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Latest from Glenn Schroeder

    A Michigan State University student has received dozens of phone calls after creating and sharing a dating resume. Joey Adams, 21, was inspired to make the resume after asking out a girl who eventually rejected him, the Lansing State Journal reported. 'She asked if I had a dating resume,' he said. 'I didn't have one, so she told me no.' Adams shared his dating resume online last week after a woman posted on the university's class of 2018 Facebook page saying her roommate needed a date for a formal. The resume included hobbies and what he looks for in a romantic partner. Adams said it started as a joke, but the resume rapidly gained popularity. Less than a week later, Adams has been featured on BuzzFeed and 'Good Morning America.' There's also been a growing push through social media to have Adams on 'The Ellen DeGeneres Show.' 'It's been a cool experience, and my mom is really loving it,' he said. Adams has since been invited to several formals in and around Lansing, some of which he plans to attend. The college junior says the phone calls are 'overwhelming,' especially during midterms week. 'I'm wishing things would go back to normal even though I know it won't happen soon,' he said. 'But for now I'm just having fun riding the wave.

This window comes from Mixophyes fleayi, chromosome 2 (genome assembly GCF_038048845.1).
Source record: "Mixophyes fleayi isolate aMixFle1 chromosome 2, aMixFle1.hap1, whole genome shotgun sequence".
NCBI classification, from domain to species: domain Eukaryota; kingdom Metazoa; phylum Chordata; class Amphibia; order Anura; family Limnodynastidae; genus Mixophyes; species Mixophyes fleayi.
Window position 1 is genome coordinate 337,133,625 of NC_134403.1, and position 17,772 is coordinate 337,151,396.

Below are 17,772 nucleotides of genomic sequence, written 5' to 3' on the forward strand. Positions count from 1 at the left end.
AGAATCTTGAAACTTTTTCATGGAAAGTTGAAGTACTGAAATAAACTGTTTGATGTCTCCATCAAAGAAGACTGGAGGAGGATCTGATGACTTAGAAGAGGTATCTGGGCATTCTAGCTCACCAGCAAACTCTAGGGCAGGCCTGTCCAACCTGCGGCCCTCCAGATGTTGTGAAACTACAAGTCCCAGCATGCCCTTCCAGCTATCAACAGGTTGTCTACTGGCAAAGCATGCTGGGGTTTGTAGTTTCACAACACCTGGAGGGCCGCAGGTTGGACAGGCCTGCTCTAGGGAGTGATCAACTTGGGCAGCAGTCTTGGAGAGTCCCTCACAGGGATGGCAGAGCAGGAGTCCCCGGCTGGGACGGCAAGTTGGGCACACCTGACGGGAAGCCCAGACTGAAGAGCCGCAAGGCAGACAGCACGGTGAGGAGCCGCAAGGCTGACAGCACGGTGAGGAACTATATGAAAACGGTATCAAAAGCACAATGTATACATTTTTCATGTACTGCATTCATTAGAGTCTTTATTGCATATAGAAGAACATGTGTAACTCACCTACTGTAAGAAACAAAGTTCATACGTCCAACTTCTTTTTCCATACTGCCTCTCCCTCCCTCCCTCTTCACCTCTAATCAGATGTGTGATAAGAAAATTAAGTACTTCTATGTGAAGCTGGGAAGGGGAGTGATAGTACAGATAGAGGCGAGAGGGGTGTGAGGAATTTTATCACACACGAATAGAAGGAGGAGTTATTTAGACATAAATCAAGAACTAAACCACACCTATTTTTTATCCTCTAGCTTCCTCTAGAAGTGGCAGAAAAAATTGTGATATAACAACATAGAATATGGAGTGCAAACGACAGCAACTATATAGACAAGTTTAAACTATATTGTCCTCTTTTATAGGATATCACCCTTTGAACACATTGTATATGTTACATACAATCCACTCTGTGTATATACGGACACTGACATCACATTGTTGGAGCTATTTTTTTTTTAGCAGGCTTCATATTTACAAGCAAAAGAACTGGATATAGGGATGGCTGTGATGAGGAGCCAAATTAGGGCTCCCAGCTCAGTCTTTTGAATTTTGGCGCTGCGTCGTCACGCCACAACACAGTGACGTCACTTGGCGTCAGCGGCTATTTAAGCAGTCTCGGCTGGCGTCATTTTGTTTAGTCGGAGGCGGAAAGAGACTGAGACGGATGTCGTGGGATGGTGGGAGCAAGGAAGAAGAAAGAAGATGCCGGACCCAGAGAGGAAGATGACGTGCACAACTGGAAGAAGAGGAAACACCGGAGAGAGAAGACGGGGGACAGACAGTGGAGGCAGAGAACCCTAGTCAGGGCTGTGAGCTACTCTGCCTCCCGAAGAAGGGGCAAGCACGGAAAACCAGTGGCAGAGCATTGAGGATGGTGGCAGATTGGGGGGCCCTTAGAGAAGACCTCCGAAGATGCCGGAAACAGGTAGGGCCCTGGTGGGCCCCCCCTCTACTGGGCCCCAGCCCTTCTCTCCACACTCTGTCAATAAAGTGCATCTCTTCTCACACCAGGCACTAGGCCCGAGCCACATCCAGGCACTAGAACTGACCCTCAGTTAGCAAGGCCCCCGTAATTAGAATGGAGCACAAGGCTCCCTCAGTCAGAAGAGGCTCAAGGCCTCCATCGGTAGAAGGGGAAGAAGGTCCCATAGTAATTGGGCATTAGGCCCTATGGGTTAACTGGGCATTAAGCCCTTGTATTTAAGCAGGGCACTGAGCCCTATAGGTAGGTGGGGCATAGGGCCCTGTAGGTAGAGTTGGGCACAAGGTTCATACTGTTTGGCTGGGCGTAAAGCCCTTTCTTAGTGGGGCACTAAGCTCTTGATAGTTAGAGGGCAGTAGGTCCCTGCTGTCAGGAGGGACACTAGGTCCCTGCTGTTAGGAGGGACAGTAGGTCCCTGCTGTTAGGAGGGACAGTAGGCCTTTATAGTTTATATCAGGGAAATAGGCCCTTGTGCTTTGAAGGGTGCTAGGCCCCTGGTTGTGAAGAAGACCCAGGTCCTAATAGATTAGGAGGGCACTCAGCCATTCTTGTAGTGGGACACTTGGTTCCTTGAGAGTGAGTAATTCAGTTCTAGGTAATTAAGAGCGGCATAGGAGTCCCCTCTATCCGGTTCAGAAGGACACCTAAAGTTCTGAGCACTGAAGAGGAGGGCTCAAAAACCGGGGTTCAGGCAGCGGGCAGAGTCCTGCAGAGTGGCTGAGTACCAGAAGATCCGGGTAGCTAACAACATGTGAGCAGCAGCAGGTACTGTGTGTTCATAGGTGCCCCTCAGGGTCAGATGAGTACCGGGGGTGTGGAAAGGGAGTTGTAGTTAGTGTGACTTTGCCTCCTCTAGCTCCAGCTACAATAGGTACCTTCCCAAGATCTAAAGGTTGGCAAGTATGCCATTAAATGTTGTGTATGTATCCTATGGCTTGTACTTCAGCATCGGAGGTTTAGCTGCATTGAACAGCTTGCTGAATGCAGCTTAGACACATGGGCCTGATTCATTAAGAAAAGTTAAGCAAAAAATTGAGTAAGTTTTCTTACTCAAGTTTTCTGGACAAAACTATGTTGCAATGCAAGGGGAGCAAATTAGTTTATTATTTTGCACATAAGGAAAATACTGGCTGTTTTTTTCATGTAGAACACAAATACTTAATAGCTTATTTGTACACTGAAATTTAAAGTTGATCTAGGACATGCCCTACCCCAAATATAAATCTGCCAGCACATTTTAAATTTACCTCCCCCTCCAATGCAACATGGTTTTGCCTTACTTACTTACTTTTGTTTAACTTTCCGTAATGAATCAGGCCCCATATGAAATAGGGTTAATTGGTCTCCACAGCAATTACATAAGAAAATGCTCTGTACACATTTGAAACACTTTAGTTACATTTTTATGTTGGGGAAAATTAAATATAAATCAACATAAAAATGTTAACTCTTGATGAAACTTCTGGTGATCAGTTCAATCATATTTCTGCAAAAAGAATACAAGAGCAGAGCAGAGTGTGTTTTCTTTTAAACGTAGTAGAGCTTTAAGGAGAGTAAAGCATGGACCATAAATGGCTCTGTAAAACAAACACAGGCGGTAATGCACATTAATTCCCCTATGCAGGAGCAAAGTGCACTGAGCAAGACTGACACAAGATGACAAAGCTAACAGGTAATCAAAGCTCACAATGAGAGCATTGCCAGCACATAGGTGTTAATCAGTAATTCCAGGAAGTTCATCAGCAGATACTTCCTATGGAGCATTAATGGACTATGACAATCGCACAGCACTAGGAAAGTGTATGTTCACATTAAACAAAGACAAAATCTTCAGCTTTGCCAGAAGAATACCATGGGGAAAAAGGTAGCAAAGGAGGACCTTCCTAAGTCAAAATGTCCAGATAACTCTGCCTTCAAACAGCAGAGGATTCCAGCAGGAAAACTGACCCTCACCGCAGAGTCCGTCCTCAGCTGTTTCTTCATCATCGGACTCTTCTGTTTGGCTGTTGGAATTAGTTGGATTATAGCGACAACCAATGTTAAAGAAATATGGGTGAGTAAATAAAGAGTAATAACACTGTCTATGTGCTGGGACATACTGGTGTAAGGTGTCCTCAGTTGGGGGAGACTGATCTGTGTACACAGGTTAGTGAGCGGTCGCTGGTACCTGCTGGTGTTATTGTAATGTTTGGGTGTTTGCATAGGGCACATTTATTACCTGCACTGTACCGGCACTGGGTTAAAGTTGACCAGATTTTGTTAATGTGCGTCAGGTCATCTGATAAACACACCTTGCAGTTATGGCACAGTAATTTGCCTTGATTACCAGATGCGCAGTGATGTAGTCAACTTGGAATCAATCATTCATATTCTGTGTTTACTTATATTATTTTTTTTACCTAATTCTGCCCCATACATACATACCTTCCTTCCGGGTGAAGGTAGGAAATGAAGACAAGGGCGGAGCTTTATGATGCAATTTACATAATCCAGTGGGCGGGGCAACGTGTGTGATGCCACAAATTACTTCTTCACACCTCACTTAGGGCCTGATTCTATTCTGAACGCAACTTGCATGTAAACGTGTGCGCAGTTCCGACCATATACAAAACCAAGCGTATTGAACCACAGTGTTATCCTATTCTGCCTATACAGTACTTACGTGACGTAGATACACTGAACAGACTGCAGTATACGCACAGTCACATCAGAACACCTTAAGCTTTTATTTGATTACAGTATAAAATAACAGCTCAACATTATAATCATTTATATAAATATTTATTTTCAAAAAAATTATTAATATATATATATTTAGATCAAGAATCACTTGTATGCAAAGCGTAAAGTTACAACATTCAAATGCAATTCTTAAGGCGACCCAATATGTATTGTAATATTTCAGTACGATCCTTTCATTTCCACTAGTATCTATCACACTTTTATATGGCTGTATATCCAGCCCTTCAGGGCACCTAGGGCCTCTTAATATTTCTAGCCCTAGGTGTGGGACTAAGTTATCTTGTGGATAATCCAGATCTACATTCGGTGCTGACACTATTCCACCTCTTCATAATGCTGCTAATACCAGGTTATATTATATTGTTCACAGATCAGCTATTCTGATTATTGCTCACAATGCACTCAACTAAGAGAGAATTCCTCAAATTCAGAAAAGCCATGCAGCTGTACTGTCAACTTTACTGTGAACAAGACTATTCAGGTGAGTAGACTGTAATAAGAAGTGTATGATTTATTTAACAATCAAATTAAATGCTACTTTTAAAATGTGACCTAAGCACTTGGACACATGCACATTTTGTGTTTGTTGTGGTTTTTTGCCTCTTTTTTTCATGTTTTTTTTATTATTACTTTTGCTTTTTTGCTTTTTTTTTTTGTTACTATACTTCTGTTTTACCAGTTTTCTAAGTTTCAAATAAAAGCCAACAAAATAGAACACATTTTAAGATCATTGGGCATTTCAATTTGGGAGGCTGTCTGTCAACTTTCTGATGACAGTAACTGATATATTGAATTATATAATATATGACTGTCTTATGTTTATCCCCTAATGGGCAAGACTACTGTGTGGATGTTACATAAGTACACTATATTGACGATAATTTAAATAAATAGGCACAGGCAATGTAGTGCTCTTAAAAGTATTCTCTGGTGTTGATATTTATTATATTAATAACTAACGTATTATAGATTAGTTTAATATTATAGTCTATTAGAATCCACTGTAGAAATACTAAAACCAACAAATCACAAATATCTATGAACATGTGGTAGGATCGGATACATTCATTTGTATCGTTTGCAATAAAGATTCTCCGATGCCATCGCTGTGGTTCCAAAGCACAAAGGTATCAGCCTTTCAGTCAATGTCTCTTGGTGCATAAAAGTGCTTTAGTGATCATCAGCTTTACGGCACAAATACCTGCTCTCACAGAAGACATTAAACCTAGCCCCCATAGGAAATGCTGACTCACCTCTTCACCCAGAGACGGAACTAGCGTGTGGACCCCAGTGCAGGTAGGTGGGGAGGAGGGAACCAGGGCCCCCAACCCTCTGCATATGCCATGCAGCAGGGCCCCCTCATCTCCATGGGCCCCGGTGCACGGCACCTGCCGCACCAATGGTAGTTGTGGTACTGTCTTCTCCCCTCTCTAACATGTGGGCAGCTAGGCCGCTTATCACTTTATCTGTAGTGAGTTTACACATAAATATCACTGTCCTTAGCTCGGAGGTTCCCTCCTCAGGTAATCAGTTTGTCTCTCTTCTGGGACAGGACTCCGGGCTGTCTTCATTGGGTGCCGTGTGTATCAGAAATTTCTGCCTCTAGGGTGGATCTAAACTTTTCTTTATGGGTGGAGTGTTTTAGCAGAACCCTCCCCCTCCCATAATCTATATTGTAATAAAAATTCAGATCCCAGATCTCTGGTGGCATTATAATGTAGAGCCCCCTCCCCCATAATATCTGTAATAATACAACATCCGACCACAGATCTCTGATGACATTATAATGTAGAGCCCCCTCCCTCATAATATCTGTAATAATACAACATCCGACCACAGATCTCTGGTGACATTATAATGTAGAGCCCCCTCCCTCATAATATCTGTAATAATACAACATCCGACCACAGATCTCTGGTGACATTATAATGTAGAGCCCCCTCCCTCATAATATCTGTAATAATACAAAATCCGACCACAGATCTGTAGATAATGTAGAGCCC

• Doctors say a baby girl from Africa who's recovering from a risky surgery at a Chicago-area hospital should be able to lead a normal life. Ten-month-old Dominique was born in the Ivory Coast with a not-fully-developed conjoined twin. Doctors performed surgery on March 8 to remove two legs and a second spine that protruded from her back. More than 50 doctors and nurses are now caring for her at Advocate Children's Hospital in Park Ridge, Illinois. Her foster mother, Nancy Swabb of Chicago, says her family learned about Dominique on social media and knew instantly they wanted to help. Swabb says Dominique can now sit up, raise her hands and reach for things, which she couldn't do before. She'll eventually return to her family in west Africa.